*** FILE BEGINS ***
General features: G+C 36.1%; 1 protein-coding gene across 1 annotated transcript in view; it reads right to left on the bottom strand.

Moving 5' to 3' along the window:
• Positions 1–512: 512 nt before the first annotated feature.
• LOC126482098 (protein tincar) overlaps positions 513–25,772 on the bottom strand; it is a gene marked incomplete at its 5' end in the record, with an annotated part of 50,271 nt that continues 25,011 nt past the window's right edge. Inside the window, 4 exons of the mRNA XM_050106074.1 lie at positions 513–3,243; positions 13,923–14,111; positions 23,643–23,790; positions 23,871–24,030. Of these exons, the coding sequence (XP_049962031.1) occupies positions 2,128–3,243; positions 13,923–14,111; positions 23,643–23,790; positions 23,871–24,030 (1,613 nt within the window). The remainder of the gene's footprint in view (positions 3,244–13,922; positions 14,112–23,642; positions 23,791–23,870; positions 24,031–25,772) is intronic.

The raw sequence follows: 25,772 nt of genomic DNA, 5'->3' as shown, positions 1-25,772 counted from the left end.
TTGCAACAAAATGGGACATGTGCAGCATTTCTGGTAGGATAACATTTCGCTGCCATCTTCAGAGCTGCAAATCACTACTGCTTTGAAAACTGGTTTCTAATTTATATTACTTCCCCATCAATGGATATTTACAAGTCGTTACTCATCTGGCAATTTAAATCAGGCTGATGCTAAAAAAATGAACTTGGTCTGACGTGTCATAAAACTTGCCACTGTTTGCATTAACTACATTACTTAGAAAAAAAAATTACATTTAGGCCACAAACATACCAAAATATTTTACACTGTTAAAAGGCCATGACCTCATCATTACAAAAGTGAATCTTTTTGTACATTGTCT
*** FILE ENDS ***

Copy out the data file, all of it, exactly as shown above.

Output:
General features: G+C 36.1%; 1 protein-coding gene across 1 annotated transcript in view; it reads right to left on the bottom strand.

Moving 5' to 3' along the window:
• Positions 1–512: 512 nt before the first annotated feature.
• LOC126482098 (protein tincar) overlaps positions 513–25,772 on the bottom strand; it is a gene marked incomplete at its 5' end in the record, with an annotated part of 50,271 nt that continues 25,011 nt past the window's right edge. Inside the window, 4 exons of the mRNA XM_050106074.1 lie at positions 513–3,243; positions 13,923–14,111; positions 23,643–23,790; positions 23,871–24,030. Of these exons, the coding sequence (XP_049962031.1) occupies positions 2,128–3,243; positions 13,923–14,111; positions 23,643–23,790; positions 23,871–24,030 (1,613 nt within the window). The remainder of the gene's footprint in view (positions 3,244–13,922; positions 14,112–23,642; positions 23,791–23,870; positions 24,031–25,772) is intronic.

The raw sequence follows: 25,772 nt of genomic DNA, 5'->3' as shown, positions 1-25,772 counted from the left end.
TTGCAACAAAATGGGACATGTGCAGCATTTCTGGTAGGATAACATTTCGCTGCCATCTTCAGAGCTGCAAATCACTACTGCTTTGAAAACTGGTTTCTAATTTATATTACTTCCCCATCAATGGATATTTACAAGTCGTTACTCATCTGGCAATTTAAATCAGGCTGATGCTAAAAAAATGAACTTGGTCTGACGTGTCATAAAACTTGCCACTGTTTGCATTAACTACATTACTTAGAAAAAAAAATTACATTTAGGCCACAAACATACCAAAATATTTTACACTGTTAAAAGGCCATGACCTCATCATTACAAAAGTGAATCTTTTTGTACATTGTCT